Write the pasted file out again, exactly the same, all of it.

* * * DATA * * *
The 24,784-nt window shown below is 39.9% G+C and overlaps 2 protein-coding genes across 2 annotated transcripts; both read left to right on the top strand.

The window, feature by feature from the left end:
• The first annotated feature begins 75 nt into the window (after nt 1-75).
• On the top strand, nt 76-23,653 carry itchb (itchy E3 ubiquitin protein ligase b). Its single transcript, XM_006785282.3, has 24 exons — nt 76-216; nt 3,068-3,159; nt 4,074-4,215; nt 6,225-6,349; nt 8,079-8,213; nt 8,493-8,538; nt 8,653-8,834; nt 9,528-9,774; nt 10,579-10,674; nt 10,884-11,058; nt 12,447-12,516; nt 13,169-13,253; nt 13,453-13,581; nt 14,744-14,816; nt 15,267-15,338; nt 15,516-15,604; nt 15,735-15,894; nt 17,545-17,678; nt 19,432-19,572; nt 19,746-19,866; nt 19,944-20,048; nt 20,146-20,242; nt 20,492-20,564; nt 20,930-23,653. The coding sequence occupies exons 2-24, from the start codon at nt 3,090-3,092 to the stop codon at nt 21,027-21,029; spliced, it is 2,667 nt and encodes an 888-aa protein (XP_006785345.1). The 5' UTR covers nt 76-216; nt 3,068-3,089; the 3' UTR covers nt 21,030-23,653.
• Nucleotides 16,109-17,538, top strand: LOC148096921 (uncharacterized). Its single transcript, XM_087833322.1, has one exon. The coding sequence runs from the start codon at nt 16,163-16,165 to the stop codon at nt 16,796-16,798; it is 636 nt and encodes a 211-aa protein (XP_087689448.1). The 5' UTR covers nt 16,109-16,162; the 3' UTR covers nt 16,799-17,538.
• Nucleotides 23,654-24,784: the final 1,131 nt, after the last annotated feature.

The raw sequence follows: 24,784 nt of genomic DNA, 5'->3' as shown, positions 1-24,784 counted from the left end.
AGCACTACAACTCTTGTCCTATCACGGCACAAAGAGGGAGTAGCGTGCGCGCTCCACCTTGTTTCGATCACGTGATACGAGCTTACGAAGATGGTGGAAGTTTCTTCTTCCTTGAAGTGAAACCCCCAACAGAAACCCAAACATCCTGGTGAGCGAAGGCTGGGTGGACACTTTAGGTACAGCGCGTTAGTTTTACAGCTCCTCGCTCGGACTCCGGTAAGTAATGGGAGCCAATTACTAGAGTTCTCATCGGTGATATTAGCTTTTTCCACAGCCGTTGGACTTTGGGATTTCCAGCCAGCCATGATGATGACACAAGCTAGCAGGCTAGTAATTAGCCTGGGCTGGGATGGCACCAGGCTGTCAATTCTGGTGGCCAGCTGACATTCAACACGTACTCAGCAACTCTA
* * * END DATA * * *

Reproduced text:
The 24,784-nt window shown below is 39.9% G+C and overlaps 2 protein-coding genes across 2 annotated transcripts; both read left to right on the top strand.

The window, feature by feature from the left end:
• The first annotated feature begins 75 nt into the window (after nt 1-75).
• On the top strand, nt 76-23,653 carry itchb (itchy E3 ubiquitin protein ligase b). Its single transcript, XM_006785282.3, has 24 exons — nt 76-216; nt 3,068-3,159; nt 4,074-4,215; nt 6,225-6,349; nt 8,079-8,213; nt 8,493-8,538; nt 8,653-8,834; nt 9,528-9,774; nt 10,579-10,674; nt 10,884-11,058; nt 12,447-12,516; nt 13,169-13,253; nt 13,453-13,581; nt 14,744-14,816; nt 15,267-15,338; nt 15,516-15,604; nt 15,735-15,894; nt 17,545-17,678; nt 19,432-19,572; nt 19,746-19,866; nt 19,944-20,048; nt 20,146-20,242; nt 20,492-20,564; nt 20,930-23,653. The coding sequence occupies exons 2-24, from the start codon at nt 3,090-3,092 to the stop codon at nt 21,027-21,029; spliced, it is 2,667 nt and encodes an 888-aa protein (XP_006785345.1). The 5' UTR covers nt 76-216; nt 3,068-3,089; the 3' UTR covers nt 21,030-23,653.
• Nucleotides 16,109-17,538, top strand: LOC148096921 (uncharacterized). Its single transcript, XM_087833322.1, has one exon. The coding sequence runs from the start codon at nt 16,163-16,165 to the stop codon at nt 16,796-16,798; it is 636 nt and encodes a 211-aa protein (XP_087689448.1). The 5' UTR covers nt 16,109-16,162; the 3' UTR covers nt 16,799-17,538.
• Nucleotides 23,654-24,784: the final 1,131 nt, after the last annotated feature.

The raw sequence follows: 24,784 nt of genomic DNA, 5'->3' as shown, positions 1-24,784 counted from the left end.
AGCACTACAACTCTTGTCCTATCACGGCACAAAGAGGGAGTAGCGTGCGCGCTCCACCTTGTTTCGATCACGTGATACGAGCTTACGAAGATGGTGGAAGTTTCTTCTTCCTTGAAGTGAAACCCCCAACAGAAACCCAAACATCCTGGTGAGCGAAGGCTGGGTGGACACTTTAGGTACAGCGCGTTAGTTTTACAGCTCCTCGCTCGGACTCCGGTAAGTAATGGGAGCCAATTACTAGAGTTCTCATCGGTGATATTAGCTTTTTCCACAGCCGTTGGACTTTGGGATTTCCAGCCAGCCATGATGATGACACAAGCTAGCAGGCTAGTAATTAGCCTGGGCTGGGATGGCACCAGGCTGTCAATTCTGGTGGCCAGCTGACATTCAACACGTACTCAGCAACTCTA